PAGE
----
The Saskatchewan Ministry of Labour has reached a compromise in the case of the Covlin family farm in Endeavour, Sask., who were employing kids in their poultry processing plant.
"What we decided to do was just treat this as a simple extension of a family farming operation," Saskatchewan Labour Minister Don Morgan told News Talk's John Gormley Live Monday, "We've told the occupational health workers, 'no more investigations, this is a family farm, leave it alone.'"
Saskatoon has close to 100,000 elm trees, but we've never had a confirmed case of Dutch elm disease.
"It just hasn't made it to this area of the province. Saskatoon is a bit of an island. The closest confirmed case is in Davidson," Darren Crilly, director of parks with the City of Saskatoon, said.
This week, Regina had its first case of Dutch elm disease and cut down an infected tree in the northwest part of the city.
Canada's pork producers woke up Thursday morning to find themselves swept up in the ongoing crisis in Ukraine.
Russia announced it's blocking a list of agriculture products, including pork, which made up about 80 per cent of Canada's farm exports to that country in 2012.
The move comes as a retaliation for sanctions imposed by Canada, the United States, the European Union and other Western countries in response to Russia's involvement in unrest in the former Soviet country.
A law preventing a Saskatchewan woman from letting her kids do certain jobs on her chicken farm is ruffling some feathers.
Janeen Covlin raises and sells chickens and eggs at Cool Spring Ranch in Endeavour, Sask., 370 kilometres east of Saskatoon. Her kids help out at their processing plant-- or at least they did.
A small town clothing line is gaining popularity not only in Saskatchewan, but also overseas.
"There's not too many comedic farming apparel companies out there, so that's where I slid in," Tractor Fitness founder Adam Fullerton laughed.
The 23-year-old farmer from Lacadena, Sask., said it all started last year when he was on his 16th straight day of seeding.
New regulations passed by Ottawa at the height of this winter's grain shipping crisis took effect Friday.
Speaking at the Western Development Museum in Saskatoon, Agriculture Minister Gerry Ritz said a key part of those regulations will see an order requiring rail companies to move a combined minimum of about a million tonnes of grain extended through the fall.
The insurance claims are starting to trickle in from farmers who have had their land affected by flood waters.
Saskatchewan Crop Insurance Corporation’s Rae Groeneveld said a total of 792 pre-harvest claims had been submitted as of July 29.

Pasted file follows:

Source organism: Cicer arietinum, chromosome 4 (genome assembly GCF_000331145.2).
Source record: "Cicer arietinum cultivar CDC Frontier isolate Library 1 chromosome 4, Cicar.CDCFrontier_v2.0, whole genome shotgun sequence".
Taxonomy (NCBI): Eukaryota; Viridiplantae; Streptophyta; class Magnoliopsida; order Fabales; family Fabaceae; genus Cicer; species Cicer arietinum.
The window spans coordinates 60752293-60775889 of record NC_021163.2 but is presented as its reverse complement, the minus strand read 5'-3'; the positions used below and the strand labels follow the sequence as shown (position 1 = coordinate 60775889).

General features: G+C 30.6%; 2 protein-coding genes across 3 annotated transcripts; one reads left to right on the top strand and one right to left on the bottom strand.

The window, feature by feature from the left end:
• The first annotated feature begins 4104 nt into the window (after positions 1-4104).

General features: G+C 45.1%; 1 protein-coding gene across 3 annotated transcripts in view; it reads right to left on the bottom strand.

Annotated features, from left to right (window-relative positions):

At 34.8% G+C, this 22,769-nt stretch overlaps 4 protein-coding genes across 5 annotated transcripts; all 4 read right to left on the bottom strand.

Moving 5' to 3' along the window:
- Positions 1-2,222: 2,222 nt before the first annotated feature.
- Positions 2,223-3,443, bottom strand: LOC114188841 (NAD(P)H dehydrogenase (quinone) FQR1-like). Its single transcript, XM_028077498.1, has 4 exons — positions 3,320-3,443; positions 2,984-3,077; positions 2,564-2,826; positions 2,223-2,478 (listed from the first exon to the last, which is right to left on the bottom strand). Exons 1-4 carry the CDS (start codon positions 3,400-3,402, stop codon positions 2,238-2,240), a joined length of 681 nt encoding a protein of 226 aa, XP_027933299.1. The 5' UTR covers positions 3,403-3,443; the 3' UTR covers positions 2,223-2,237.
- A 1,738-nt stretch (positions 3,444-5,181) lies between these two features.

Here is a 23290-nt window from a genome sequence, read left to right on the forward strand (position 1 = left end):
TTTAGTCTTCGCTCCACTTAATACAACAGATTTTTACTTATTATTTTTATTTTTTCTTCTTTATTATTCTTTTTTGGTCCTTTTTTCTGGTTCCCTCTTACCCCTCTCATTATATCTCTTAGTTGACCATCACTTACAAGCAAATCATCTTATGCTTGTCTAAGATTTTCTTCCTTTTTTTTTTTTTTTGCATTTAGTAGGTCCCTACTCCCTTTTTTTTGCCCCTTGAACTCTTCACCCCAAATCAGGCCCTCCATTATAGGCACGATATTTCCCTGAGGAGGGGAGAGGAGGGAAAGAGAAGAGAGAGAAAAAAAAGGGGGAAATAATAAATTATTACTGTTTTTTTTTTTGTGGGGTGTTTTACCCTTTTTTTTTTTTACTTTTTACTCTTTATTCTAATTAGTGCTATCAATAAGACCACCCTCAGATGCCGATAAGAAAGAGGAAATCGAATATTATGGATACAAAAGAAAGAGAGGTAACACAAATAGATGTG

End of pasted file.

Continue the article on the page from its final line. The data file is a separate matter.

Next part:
“A good majority of those claims are as the result of the flooding,” he said.
The southeast and east-central portions of the province were hardest hit.
Clean up is underway in central Saskatchewan after a train derailment near the Village of Conquest.
Around eight cars jumped the tracks Monday night and two cars fell on its sides spilling grain.
"I have heard back from Big Sky Rail and they have informed me that they are conducting an investigation into the derailment," said Conquest village administrator Colleen Reilly. "It should be cleared up by tomorrow ... they are spilling but it's only grain."
Reilly said that no one was hurt and that neither RCMP nor the local fire chief were called.
While mixing a tank of used canola oil to power his diesel truck, Mark Hryniuk realized he had too much.
“So I simply took this oil and threw it on my road at home and didn’t think about it,” Hryniuk said.
And for a year the oil sat in the sun where it baked and hardened.
“Then one day I was moving equipment around my yard and there was this patch of gravel road that didn’t have any markings on it. There were tracks going up to it, and then on the other side and then it dawned on me -- that’s where I put that canola oil last year.”
The grain backlog that plagued the country's producers this winter is getting better.
But, Norm Hall, president of the Agricultural Producers Association of Saskatchewan (APAS), said there's still about 20,000 railcars waiting to move.
"It's a hell of a lot better than back in March, when they were 70,000 cars behind," he said.
Hall said the majority of those cars are in Saskatchewan, as rail companies took the path of least resistance when the federal government started hitting them with fines for not shipping enough grain.